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DC Heroes & Villains first impressions preview - "A missed opportunity"

DC Heroes & Villains first impressions preview  - "A missed opportunity"

Whose intellectual level reigns supreme: Gorilla Grodd's or Lex Luthor's? Comic book fans will likely already know the answer, but DC Heroes & Villains plays everything out anyways in concrete examples through engaging dialogue. But while it's incredibly entertaining to see Lex sass Grodd in not-so-subtle ways, a game is really more than its narrative - and sadly, the gameplay of DC Heroes & Villains falls by the wayside here.

Table of contents:

THE STORY OF DC HEROES & VILLAINS

It all starts with an underground pulse. As a mysterious wave of energy reverberates throughout Gotham and Metropolis, our favourite crimefighters band together under Batman's leadership to find out its origin. At the same time, Lex Luthor - master opportunist that he is - forms his own team under a hidden agenda, and both heroes and villains fight against thugs, scientists, and each other to further their own cause.

DC Heroes & Villains shines in that its dialogue sequences are superbly written without anyone acting out of character. I absolutely adored the back-and-forths between the heroes, as well as the witty quips from the villains' side of the story. This honestly could have earned a perfect score from me if the narrative was all it took to make or break a game - unfortunately, not even the entertaining dialogue (or my love of DC Comics) could keep the gameplay interesting.

DC HEROES & VILLAINS GAMEPLAY AND GRAPHICS

And it's such a shame too because while all the fan-fave IPs are here in full colour, I felt like the game's potential was wasted on a dull match-3 mechanic. It doesn't help that about a third of the screen is exactly that - the match-3 puzzle front and centre, hogging up all the space in boring bejeweled tiles, squishing the cool-looking character cards down at the bottom.

Basically, you match similar-coloured tiles to clear them off the board and attack the enemies on top. Each row you clear attacks a certain row of enemies as well, with each colour corresponding to a character card's energy bar at the bottom. Clearing enough, say, yellow tiles will fill up Robin's energy bar and charge him up enough to unleash a special attack. There's also a rock-paper-scissors mechanic in play here, with some colours weaker or stronger against others.

While I do appreciate the level of strategy involved, it doesn't feel enough to really make each match interesting. For one thing, it would've been cooler if the character skills actually had an effect on the board itself rather than just different variations of attacks on enemies. For another, if the coloured jewels themselves were something else - like, say, avatars of the characters or even superhero icons - that small visual upgrade would've made each battle less dull.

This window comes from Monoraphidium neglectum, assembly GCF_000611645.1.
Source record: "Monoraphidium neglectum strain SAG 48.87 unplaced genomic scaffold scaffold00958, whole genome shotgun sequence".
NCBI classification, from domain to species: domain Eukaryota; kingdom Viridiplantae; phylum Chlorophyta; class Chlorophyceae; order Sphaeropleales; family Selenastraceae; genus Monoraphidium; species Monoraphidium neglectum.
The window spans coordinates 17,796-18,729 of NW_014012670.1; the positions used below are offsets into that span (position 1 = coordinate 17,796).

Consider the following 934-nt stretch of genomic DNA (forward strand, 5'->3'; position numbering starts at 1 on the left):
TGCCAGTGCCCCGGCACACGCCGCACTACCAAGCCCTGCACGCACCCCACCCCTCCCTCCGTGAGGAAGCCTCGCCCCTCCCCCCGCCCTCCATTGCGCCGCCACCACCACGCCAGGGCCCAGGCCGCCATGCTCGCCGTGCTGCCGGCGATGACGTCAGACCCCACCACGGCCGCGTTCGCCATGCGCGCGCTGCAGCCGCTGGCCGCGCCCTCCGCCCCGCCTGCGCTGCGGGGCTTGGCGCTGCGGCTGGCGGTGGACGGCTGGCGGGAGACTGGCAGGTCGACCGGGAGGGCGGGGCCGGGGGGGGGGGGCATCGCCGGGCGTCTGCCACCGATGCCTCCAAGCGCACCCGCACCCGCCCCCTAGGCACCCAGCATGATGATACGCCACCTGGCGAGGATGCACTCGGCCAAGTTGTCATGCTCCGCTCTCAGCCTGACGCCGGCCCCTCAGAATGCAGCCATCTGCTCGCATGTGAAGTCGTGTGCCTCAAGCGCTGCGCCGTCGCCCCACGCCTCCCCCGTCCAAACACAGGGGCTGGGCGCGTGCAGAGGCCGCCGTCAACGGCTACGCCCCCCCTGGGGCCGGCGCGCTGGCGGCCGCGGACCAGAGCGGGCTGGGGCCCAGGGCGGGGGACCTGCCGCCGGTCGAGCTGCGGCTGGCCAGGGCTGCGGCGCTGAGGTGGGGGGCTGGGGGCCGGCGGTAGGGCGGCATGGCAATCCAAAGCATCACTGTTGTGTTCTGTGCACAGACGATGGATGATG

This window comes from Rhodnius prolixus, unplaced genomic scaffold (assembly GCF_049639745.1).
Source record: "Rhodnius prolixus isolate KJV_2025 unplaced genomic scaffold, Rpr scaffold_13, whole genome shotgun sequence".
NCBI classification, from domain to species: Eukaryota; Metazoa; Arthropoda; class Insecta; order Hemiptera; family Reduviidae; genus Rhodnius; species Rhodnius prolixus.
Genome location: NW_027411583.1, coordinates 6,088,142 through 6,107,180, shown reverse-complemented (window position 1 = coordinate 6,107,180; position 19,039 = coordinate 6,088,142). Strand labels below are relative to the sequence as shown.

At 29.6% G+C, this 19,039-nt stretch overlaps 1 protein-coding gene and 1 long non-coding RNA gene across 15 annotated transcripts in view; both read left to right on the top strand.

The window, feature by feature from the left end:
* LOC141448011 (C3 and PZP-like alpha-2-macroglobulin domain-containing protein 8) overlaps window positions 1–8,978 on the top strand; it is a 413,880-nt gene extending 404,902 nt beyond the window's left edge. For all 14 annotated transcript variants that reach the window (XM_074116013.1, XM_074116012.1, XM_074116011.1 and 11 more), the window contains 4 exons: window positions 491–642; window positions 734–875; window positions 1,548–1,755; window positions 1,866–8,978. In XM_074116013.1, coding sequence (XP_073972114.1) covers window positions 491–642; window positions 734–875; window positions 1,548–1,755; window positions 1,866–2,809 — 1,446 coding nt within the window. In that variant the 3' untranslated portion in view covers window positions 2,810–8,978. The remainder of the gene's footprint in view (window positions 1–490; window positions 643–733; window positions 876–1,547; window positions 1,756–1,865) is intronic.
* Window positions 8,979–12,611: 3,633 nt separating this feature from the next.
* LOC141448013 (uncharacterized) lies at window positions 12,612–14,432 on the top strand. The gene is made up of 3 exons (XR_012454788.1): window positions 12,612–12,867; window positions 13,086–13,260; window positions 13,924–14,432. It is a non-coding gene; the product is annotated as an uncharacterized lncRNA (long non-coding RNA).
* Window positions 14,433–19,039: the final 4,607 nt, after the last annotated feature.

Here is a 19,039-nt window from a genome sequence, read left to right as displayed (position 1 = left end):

WHAT'S THE VERDICT?

While I can forgive the match-3-slash-RPG hybrid mechanics, what made the game more frustrating for me was that the paywall felt really, really huge - at least, at this point during the soft launch. The difficulty level is hard to scale for F2P players, in my opinion, since you can't move forward in the main story without trying to Autowin previous stages just so you can grind. Even then, you'll eventually run out of Stamina, or run out of coins used to level up characters.

Speaking of the gacha element, it's also a pain to pull from the summons pool here, as you'll mostly get fragments of heroes, and it takes a long time to earn enough in-game currency to pull full characters. And even when you do nab a full character, you won't be able to use them freely in the main campaign, since most stages have prerequisites you need to fulfill. If, say, you only have three villain characters in your party, then you won't stand a chance against enemies in a particular stage since it's five of them against three of you.

The same is true for other dungeon modes in the game - prerequisites vary from heroes and villains to even character classes like Fighters and such, so if you haven't pulled enough characters to add to your team, you're basically a sitting duck out there. Plus, there's no use leveling up a single character who might be able to carry the whole team, since that character won't be able to fulfill all requirements in all stages, anyway.

Case in point: I'm currently at player level 20 (which is your level cap), but I can't get past the Level 16 stage even if my characters are all at level 18. I also can't level up my characters up to my player level cap of 20, since I don't have enough coins to buff them all up. You can try your hardest to beat the enemies manually (by the way, you can set fights on Autoplay here, which is odd for a match-3 game), but at some point, you just won't have enough firepower to best a random thug who wipes you out in one hit.

Overall, it just feels like DC Heroes & Villains missed a whole lot of opportunities here. And it's not just because it's a match-3 game - the last title in the same genre that I thoroughly enjoyed was Million Dungeon, and that one had deep strategic mechanics despite it being a match-3 title. Here's hoping there will be more improvements when the game officially launches, because right now, it's sadly a bit of a letdown.